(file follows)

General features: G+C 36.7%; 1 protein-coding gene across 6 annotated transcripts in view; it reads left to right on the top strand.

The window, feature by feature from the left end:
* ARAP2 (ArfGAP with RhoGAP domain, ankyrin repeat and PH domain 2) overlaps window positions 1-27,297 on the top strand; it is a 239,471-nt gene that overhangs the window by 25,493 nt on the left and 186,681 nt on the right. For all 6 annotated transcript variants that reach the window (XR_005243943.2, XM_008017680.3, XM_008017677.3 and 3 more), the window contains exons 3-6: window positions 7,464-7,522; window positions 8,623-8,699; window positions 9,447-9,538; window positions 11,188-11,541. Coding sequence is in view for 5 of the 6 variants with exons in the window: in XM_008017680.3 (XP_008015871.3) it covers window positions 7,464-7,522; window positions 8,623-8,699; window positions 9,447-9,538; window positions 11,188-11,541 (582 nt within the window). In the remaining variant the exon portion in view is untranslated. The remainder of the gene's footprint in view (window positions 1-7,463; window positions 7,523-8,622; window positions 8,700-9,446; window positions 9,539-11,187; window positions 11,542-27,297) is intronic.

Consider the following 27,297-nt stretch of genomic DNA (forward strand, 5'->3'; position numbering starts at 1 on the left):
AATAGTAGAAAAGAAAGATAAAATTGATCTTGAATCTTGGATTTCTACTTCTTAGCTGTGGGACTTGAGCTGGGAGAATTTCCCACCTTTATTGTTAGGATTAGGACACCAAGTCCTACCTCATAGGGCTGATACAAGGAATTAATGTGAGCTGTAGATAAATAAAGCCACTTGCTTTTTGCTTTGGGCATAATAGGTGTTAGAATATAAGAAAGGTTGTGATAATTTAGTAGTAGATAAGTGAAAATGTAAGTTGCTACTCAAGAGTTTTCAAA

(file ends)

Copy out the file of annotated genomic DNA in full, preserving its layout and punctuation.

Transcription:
General features: G+C 36.7%; 1 protein-coding gene across 6 annotated transcripts in view; it reads left to right on the top strand.

The window, feature by feature from the left end:
* ARAP2 (ArfGAP with RhoGAP domain, ankyrin repeat and PH domain 2) overlaps window positions 1-27,297 on the top strand; it is a 239,471-nt gene that overhangs the window by 25,493 nt on the left and 186,681 nt on the right. For all 6 annotated transcript variants that reach the window (XR_005243943.2, XM_008017680.3, XM_008017677.3 and 3 more), the window contains exons 3-6: window positions 7,464-7,522; window positions 8,623-8,699; window positions 9,447-9,538; window positions 11,188-11,541. Coding sequence is in view for 5 of the 6 variants with exons in the window: in XM_008017680.3 (XP_008015871.3) it covers window positions 7,464-7,522; window positions 8,623-8,699; window positions 9,447-9,538; window positions 11,188-11,541 (582 nt within the window). In the remaining variant the exon portion in view is untranslated. The remainder of the gene's footprint in view (window positions 1-7,463; window positions 7,523-8,622; window positions 8,700-9,446; window positions 9,539-11,187; window positions 11,542-27,297) is intronic.

Consider the following 27,297-nt stretch of genomic DNA (forward strand, 5'->3'; position numbering starts at 1 on the left):
AATAGTAGAAAAGAAAGATAAAATTGATCTTGAATCTTGGATTTCTACTTCTTAGCTGTGGGACTTGAGCTGGGAGAATTTCCCACCTTTATTGTTAGGATTAGGACACCAAGTCCTACCTCATAGGGCTGATACAAGGAATTAATGTGAGCTGTAGATAAATAAAGCCACTTGCTTTTTGCTTTGGGCATAATAGGTGTTAGAATATAAGAAAGGTTGTGATAATTTAGTAGTAGATAAGTGAAAATGTAAGTTGCTACTCAAGAGTTTTCAAA